Hosepipe Bans and 'Guerrilla Gardeners'

The hot gardening topics of the moment.

Beat the hosepipe ban!

Hello again,

So what are the hot gardening topics of the moment? Well, for those of you having to live with a hosepipe ban if you didn’t have an interest in drought tolerant plants before I’m sure you will have now. I plan to develop a dedicated section of the website to drought tolerant plants and how we can all cope in our gardens with rising temperatures and longer, hotter summers. Are drought tolerant plants being over hyped? After all virtually all new plants bought at the Garden Centre, ‘drought tolerant’ or not will require regular watering until they are established.

But once they are established true drought tolerant plants will require a lot less water than their thirsty colleagues will. When choosing your drought tolerant plants research and think about where the plant you are considering is found growing in the wild. Plants native to the Mediterranean region for example will be used to high temperatures and little rainfall.

So what sort of plants will I be considering for inclusion on the drought tolerant section of the website?

Plants that have grey foliage reflect some of the sunlight back, reducing the amount of water that can be evaporated from the leaf surface. Plants with needle like leaves have a reduced surface area therefore minimising the amount of water loss. Any plants that have swollen, succulent stems that store water in preparation for when the going gets tough will do well in the drought tolerant garden.

But it’s not just about the plants; think about the way you manage your garden to reduce water use. Consider a Summer ‘No digging Policy’ Gardeners often dig or fork over their borders to make them look appealing and fresh but by doing this you are actually exposing moisture under the soil surface to the sun. When it does rain make sure you have a water butt to catch every last drop, rain water is especially useful for ericaceous plants, the lime haters that detest the often high alkaline mains water.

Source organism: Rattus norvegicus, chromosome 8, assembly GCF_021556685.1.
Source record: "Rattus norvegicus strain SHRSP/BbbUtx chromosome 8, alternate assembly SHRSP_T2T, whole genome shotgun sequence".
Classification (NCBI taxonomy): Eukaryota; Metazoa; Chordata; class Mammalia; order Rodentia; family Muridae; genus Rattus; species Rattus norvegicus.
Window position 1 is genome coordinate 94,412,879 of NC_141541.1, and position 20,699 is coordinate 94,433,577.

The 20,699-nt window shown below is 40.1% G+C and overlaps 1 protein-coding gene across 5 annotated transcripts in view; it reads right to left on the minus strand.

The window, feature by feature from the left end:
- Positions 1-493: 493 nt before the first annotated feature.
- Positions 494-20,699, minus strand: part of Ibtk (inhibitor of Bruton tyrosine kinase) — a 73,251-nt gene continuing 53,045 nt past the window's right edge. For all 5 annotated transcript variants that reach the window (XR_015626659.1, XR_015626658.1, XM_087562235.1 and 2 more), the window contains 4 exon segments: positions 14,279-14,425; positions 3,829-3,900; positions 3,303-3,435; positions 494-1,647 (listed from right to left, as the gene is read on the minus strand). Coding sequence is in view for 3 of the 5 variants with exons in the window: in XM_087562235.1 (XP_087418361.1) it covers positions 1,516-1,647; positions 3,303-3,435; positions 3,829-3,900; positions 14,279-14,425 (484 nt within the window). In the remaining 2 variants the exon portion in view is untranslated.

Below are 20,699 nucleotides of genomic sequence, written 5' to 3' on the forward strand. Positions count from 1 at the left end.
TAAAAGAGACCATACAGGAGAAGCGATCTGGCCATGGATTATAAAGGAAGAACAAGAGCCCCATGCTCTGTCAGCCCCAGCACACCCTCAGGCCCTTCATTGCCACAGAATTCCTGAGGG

Rainwater should also be locked into the borders with a decent mulch, reducing evaporation from the soil surface.

Will our gardens warm up so much that they are warm enough for Gorillas? It's not that type of gorilla I'm thinking of but I understand that in London a group of nocturnal volunteers calling themselves ‘Guerrilla Gardeners’ have declared a Guerrilla war against local authorities, striking at night, renovating and making-over council roundabouts and other public spaces that have seen better days.

What will happen when the ‘Guerrilla Gardeners’ run out of projects? Will they then move on to neglected private gardens? Will this encourage lazy couch potatoes to further neglect their plots, hoping for a nocturnal visit from the ‘Guerrillas’ armed with a load of free plants.

On a serious note I applaud the work of the ‘Guerrilla Gardeners’ but just hope they have done all their research. I hope they are not naively planting poisonous plants in public places for example.
If they know what they are doing, Good Luck to them I say. I just hope they apply for Council Tax rebates to cover the cost of the plants they are buying for the projects!

See you next time,
George.

For more information see:
Guerrilla Gardeners

 
 

Article written by on 08 Apr 2006 and Filed under General.